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Why has the Diaoyu/Senkaku Dispute been Intensified and What are the Possible Resolutions?


The Diaoyu/Senkaku Islands dispute is a territorial conflict between China and Japan over a group of islands in the East China Sea, and it has strained the Sino-Japanese relationship for several decades. The nature of the issue is greatly complex due to the combination of each state’s strategic, economic and symbolic interests. Historically, the dispute originated from the period of imperial Japan in 1885 when Japan occupied the Islands in pursuit of its empire in the region. After WWII, from Japan’s perspective, under the San Francisco Treaty in 1952 the Senkaku Islands belonged to the US as part of the Nansei Shoto Islands (Okinawa); however, from China’s side, the Islands were returned with Taiwan at the time. Thus, the turning point was 1971 when Okinawa was returned from the US to Japan. Since then, the tensions have grown between the two states, and there is a pattern that one of the states challenges the other especially when there is a physical clash, and the dispute periodically escalates and de-escalates. Nonetheless, the point where the states lose control over the dispute has not been reached.

The conflict has shown ups and downs, but the level of intensity has been growing from the late 2000s. To account for this intensified tension, there are various approaches to the conflict in international relations. Realism pays attention to the power dynamics between China and Japan, and constructivism emphasizes the importance of the historical legacies and symbolic meaning of acquiring the islands as strong nationalism is present in Northeast Asia. Though liberalists could not specifically account for the increasing tension over the region in recent years, they contend that military confrontations are unlikely due to increasing economic interdependence. Among numerous factors, I argue that the growing tension between China and Japan is largely influenced by the changing international structure due to the rise of China and it is reinforced by domestic politics as the politicians could utilize the issue as a political tool to gain public support based upon strong nationalism in China and Japan.

To support my argument, first, I present the literature review and the background of the issue. Second, to assess China’s increasing aggressiveness, I analyze its behavior during the 2000s considering three aspects: military capabilities, diplomatic stance and administrative activities. In particular, I pay attention to the 2010 incident to present the case of China’s assertive attitude. Third, I study the international structure of Northeast Asia to find the main cause of the intensification of the conflict, and I point out that China as a revisionist challenges the status quo which has been supported by Japan. As China’s interests are expanding, its approach is expressed through increasing military capabilities and aggressive diplomatic stance. In response, Japan strongly resists against such attempt to secure the status quo.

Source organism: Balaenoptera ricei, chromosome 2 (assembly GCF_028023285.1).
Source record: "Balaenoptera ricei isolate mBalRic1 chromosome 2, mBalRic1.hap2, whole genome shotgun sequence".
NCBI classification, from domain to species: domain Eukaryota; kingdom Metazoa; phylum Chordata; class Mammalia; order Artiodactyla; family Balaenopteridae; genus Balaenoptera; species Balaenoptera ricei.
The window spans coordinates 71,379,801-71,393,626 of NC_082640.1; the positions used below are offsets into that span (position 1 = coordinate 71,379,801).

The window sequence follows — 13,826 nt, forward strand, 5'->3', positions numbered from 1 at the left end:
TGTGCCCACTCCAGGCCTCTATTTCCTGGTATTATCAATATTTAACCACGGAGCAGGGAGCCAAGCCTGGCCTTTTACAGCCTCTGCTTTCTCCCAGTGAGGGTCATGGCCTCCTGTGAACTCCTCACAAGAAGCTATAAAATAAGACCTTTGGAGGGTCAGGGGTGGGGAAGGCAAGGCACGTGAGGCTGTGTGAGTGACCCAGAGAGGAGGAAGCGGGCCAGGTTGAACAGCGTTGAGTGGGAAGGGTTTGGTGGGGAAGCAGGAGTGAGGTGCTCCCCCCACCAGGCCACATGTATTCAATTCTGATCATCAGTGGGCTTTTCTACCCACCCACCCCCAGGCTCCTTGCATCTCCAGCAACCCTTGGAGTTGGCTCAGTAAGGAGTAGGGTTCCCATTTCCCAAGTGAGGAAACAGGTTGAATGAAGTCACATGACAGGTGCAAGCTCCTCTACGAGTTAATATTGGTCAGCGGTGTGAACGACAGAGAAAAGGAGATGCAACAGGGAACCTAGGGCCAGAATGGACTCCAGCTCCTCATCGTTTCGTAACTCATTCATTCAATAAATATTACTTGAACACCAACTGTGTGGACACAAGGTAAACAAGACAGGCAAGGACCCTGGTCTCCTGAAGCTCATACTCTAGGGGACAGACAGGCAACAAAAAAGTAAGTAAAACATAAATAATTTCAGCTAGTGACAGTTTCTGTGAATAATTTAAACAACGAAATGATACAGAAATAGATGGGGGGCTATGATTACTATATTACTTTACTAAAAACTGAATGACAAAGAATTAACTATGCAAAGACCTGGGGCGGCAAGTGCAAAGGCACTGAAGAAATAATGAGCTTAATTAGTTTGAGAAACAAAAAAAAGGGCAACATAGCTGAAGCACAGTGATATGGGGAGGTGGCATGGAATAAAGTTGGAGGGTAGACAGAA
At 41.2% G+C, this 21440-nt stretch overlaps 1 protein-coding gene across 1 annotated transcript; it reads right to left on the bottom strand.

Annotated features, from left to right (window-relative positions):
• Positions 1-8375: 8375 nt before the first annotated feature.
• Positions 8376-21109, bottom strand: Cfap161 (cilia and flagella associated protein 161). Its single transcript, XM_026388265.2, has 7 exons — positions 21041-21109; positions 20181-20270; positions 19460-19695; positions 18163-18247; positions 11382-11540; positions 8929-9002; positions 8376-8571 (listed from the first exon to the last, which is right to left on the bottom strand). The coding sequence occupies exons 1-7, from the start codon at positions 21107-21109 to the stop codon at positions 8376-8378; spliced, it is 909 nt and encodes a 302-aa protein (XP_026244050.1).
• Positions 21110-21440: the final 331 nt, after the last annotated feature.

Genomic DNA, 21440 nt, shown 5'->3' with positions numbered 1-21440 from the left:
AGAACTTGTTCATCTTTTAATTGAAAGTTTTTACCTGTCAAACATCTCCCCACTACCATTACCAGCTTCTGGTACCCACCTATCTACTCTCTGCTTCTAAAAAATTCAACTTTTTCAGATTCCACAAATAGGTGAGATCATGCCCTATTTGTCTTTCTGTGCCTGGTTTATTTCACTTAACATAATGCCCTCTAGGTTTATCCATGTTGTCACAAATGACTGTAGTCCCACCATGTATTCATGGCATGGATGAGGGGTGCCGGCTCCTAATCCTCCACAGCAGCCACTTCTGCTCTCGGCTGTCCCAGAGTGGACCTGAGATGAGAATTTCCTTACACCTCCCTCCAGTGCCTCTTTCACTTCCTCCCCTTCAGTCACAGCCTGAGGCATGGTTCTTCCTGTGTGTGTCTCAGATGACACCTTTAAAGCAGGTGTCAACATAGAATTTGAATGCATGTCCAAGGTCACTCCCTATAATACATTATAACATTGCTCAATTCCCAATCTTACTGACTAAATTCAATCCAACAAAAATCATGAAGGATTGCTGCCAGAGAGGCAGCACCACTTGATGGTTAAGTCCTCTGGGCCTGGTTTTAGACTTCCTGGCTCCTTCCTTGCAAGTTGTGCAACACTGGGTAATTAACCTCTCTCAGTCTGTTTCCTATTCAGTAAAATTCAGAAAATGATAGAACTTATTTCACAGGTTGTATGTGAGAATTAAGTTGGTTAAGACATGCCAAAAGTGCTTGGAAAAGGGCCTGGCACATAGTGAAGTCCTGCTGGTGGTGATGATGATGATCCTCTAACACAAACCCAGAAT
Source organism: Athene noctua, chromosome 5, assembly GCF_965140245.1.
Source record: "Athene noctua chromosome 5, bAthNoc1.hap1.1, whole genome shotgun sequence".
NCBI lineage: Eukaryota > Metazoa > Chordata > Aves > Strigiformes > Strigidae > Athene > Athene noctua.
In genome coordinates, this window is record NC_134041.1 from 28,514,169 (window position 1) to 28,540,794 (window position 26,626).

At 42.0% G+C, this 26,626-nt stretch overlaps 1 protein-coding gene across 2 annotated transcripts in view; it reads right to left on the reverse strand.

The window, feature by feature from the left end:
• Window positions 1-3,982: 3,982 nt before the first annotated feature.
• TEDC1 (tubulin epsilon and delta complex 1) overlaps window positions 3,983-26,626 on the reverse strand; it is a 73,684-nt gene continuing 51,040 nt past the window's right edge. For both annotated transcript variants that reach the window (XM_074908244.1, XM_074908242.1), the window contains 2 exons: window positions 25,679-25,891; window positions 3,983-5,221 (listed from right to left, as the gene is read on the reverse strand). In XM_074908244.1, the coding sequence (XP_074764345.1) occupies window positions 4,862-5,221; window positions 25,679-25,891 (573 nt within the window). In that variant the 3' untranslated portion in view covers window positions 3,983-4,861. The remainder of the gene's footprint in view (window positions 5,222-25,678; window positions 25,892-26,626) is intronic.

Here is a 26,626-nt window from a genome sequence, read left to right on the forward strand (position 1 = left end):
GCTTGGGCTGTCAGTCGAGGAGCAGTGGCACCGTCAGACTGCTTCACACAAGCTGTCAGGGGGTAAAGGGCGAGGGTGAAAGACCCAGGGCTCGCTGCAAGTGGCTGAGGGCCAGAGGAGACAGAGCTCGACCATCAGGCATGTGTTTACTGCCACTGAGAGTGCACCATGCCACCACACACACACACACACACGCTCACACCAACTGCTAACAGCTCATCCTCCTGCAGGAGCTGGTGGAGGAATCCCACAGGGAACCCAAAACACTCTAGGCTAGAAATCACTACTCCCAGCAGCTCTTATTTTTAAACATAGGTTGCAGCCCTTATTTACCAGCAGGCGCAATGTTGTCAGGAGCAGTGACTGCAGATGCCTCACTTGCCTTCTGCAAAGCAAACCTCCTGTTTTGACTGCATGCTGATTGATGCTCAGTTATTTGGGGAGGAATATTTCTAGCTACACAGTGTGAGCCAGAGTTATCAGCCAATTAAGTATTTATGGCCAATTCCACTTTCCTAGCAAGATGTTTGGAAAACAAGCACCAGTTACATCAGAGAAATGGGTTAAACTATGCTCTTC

Next, I examine several options for possible resolutions: military confrontation, the US intervention, and the international legal institution. After I critique these options, in conclusion I claim that a long-term resolution should be adopted by emphasizing the importance of public education and cooperative measures to develop the area for both states’ benefits. Both states should recover mutual trust first, and the people need to recognize the possible benefits of a close and friendly relationship. Hence, the government and politicians would be constrained from intensifying the issue for political purposes.

Background of the Diaoyu/Senkaku Islands Dispute

Understanding the historical background of the dispute is critical because both countries’ claims are based on both historical and legal accounts. Since there is no consensus on the origin of the ownership, each state assertively insists on its own claim. The origin of the dispute dates back to the late nineteenth century when Japan exerted its imperial power in the region. According to Japan, with the conduct of ten years of survey it established its sovereignty over the islands after determining that the islands are uninhabited.[1] On the contrary, China argues that from ancient times the islands were under China’s ownership, and have been under Taiwan’s provincial administration. The Chinese argue that the Diaoyu/Senkaku Islands were subject to Japanese rule after China’s defeat in the first Sino-Japanese war, given that China ceded Taiwan to Japan under the Treaty of Shimonoseki.[2]

After WWII, Japan signed the San Francisco Treaty in 1952, and according to the Chinese government, the Islands were returned with Taiwan to China. Nevertheless, Japan asserts that the islands were not included in the territory that Japan renounced under Article II of the San Francisco Peace Treaty, which legally defined Japan’s postwar territory. Under the treaty, the Senkaku Islands were placed under US administration as part of Okinawa (in accordance with Article III).[3]

The turning point of the dispute was 1971 when Japan obtained its ownership over Okinawa in accordance with the Agreement between Japan and the United States concerning the Ryukyu Islands and the Daito Islands signed on 17 June 1971. Japan viewed that the Islands were part of the Ryukyu Islands so that from Japan’s perspective, it regained its jurisdiction over the Islands from the US. Since the reversion of Okinawa to Japanese rule in 1972, the Japanese government has constantly sent its naval forces, called Maritime Self-Defense Force (MSDF), to eject Chinese fishermen from this area. Moreover, in 1972, Japan challenged Taiwan government’s planning for oil development, which caused massive Taiwanese protests.